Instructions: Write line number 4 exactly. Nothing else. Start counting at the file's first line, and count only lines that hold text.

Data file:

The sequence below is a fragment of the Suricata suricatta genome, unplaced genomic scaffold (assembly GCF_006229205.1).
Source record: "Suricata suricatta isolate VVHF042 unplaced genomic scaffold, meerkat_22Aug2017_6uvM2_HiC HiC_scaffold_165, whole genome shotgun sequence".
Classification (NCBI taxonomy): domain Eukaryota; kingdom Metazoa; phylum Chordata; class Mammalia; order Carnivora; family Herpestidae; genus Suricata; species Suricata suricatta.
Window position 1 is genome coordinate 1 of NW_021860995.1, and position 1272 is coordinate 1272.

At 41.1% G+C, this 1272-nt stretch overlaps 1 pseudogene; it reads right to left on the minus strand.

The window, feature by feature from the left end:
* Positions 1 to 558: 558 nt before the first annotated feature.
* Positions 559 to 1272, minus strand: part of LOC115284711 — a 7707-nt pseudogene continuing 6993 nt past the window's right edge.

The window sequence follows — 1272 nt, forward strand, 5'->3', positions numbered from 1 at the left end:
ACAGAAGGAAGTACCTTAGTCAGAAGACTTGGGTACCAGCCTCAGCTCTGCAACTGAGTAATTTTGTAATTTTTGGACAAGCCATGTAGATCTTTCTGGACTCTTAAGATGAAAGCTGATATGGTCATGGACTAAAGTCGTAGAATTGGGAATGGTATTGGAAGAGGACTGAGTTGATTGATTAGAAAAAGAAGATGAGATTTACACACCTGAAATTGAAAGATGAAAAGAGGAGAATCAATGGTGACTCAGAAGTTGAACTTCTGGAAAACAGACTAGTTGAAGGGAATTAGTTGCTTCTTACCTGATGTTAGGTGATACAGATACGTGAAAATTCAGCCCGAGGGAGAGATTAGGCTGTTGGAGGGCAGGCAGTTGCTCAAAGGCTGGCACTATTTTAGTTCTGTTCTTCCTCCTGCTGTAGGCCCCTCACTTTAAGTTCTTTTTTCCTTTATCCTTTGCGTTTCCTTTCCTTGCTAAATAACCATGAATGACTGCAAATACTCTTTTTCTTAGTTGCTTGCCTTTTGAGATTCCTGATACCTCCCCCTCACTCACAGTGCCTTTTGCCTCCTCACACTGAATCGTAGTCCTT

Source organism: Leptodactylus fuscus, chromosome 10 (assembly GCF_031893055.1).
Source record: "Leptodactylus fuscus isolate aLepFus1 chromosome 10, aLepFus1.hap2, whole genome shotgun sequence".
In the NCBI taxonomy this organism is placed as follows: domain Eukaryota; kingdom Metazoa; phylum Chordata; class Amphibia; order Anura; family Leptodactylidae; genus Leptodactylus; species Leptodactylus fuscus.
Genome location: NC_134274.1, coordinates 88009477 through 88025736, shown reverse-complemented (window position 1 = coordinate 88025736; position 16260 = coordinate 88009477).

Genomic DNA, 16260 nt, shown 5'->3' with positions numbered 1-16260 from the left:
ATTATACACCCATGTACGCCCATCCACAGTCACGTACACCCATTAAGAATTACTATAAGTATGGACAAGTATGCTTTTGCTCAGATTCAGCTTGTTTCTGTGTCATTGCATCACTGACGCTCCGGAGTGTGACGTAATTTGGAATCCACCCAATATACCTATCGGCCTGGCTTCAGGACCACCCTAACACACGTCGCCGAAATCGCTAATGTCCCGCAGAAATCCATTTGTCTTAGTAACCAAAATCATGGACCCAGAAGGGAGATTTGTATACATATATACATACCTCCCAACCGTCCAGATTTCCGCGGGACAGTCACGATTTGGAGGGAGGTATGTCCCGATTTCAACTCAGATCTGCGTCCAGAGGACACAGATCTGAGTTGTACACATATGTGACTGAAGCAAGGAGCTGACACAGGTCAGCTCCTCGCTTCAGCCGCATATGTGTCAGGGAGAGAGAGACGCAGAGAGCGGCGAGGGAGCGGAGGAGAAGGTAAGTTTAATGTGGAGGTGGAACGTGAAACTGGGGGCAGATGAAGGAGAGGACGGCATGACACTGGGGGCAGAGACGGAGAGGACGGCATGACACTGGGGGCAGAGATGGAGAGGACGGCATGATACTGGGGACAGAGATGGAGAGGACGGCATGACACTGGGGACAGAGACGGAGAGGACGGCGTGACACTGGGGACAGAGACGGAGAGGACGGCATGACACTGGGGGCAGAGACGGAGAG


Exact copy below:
Window position 1 is genome coordinate 1 of NW_021860995.1, and position 1272 is coordinate 1272.